The environmental factors that created this system are not going away anytime soon and so tribalism is not a barrier to be eradicated, but rather an endemic reality Afghans and westerners involved in Afghanistan’s ongoing development will have to learn to adapt and utilize.

Karzai’s approach to governing his country is evidence of an adept assessment of the long-standing structure of power in the nation’s countryside and seemingly appeased the urban elites as well. This cannot be the chief policy of the next administration. President-elect Ghani and his soon to be chief executive of the government Dr. Abdullah have both stated they will sign the bilateral security agreement with the U.S. The importance of the stagnating deal has only increased this year as the Taliban have had their most successful six months in the history of the conflict. Both men should prove stronger wartime commanders than Karzai who continually shied away from his role as military chief. The economic woes of the nation have also deepened in the power vacuum that Karzai silently presided over.

This week’s news is welcome and a step forward, but the truly important questions remain and Dr. Abdullah’s role raises even more. It is important to remember though that while disaster can strike in a moment, progress has ever been a slow marching procession. If one accepts the creeping nature of positive change then perhaps Karzai was the best option for the beginning of the grand experiment of democracy in Afghanistan. Even if his model should not be perpetuated in its entirety, he risked everything to give Afghanistan this opportunity during the U.S. invasion and is now poised to cede power to two men who were his rivals in the last election. Even if the election process was filled with fraud and discord the handover of power will be a victory for democracy.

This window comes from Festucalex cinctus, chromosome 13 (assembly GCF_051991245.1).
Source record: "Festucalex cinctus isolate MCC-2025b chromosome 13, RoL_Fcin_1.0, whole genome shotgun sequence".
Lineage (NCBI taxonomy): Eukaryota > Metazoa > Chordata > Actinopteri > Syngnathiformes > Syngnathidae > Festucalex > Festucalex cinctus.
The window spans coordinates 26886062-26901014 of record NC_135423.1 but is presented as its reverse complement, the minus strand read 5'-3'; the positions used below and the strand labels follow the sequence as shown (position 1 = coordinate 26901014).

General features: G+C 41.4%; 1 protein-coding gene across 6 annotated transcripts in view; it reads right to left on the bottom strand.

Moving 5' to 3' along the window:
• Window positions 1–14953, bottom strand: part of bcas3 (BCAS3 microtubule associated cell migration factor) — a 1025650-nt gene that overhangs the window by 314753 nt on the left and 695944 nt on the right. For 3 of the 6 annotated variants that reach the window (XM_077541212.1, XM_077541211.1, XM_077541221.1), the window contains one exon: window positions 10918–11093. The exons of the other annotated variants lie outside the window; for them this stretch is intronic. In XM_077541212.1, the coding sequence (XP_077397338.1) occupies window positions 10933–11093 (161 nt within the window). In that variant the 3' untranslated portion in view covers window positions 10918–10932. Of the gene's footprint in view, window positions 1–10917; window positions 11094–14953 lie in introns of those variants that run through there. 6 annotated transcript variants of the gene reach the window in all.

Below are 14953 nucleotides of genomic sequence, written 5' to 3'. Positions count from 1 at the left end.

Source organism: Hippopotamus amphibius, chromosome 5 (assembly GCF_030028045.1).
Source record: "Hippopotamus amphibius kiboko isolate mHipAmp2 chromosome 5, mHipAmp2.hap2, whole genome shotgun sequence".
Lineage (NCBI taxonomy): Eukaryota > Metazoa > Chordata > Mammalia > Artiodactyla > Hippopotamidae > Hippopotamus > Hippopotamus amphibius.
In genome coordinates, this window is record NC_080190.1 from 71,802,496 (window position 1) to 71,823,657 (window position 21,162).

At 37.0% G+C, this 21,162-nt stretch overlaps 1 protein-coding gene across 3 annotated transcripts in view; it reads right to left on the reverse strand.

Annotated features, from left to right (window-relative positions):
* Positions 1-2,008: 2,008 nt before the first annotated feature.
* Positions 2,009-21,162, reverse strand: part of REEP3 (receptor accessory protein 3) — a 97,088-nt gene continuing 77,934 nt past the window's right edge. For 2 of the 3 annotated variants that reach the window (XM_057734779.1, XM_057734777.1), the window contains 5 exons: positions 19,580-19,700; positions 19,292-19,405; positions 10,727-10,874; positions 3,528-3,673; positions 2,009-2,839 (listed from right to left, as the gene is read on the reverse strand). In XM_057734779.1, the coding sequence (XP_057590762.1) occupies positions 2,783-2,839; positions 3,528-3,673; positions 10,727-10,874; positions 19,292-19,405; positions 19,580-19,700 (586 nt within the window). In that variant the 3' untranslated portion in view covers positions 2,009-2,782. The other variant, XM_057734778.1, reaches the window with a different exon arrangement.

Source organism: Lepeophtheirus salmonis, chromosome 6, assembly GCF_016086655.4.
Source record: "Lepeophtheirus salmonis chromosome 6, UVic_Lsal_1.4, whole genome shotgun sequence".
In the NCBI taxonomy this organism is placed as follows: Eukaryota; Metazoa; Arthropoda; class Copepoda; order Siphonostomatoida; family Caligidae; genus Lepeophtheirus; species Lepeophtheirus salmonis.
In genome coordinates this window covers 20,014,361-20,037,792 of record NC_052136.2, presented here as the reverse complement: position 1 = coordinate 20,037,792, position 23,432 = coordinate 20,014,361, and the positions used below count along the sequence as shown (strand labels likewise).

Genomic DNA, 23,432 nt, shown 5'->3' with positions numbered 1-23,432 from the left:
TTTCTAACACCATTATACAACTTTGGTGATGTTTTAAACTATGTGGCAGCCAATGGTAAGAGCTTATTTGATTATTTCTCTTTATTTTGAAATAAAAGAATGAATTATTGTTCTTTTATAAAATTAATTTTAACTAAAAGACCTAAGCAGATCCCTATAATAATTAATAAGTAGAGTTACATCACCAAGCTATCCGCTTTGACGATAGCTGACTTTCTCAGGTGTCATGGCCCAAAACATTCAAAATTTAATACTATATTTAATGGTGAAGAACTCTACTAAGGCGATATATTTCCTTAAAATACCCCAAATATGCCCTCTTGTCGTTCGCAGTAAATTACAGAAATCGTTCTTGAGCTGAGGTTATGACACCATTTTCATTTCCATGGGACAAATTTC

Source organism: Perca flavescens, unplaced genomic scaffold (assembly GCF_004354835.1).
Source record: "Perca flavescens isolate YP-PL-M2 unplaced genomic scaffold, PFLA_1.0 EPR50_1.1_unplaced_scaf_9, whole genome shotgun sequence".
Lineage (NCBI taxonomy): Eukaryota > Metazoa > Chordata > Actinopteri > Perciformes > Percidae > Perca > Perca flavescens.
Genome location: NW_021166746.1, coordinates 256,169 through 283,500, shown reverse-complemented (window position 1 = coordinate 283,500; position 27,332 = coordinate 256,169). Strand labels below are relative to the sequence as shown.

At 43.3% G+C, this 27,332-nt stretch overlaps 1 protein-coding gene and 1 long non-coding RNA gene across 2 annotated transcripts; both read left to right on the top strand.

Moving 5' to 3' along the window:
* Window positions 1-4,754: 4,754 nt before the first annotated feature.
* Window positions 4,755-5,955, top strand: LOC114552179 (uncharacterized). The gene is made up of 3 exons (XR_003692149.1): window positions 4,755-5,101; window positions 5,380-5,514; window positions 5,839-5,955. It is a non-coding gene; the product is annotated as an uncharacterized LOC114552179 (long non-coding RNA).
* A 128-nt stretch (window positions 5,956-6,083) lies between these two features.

Many Afghans approval of Karzai has dipped since his refusal to sign the bilateral security agreement. The full effect of this decision is yet to be seen and the significance of the election mess may be impossibly entangled with Karzai’s decision in determining where responsibility lies for the result. What can be said is that Karzai stood up for the rights of his fellow Afghans in refusing U.S. forces the right to enter Afghan homes in pursuit of terrorists. One can doubt the ability of Afghan police to execute U.S. intelligence in a legal manner (or if sharing such intelligence is even prudential), but allowing a foreign military such rights is a clear violation of sovereignty. This is something no American would approve of on U.S. soil and if the U.S. military were to successful acquire this right and utilize it they would undermine the development of democracy in Afghanistan.

President Karzai was an enigmatic and occasionally an oddly absent leader occupying a position of the utmost demand in a land harsh in every way, from its environment to its fanatical elements. He was a unlikely, yet suitable leader for the present and now the need is for more anticipatory leadership. As with everything in Afghanistan, Karzai’s ultimate errors and achievements find their places splattered about an indistinguishable canvas. What is clear is his time as President is near to its end and it will soon be Ghani’s turn to fiddle with the endless knot of Afghanistan’s challenges.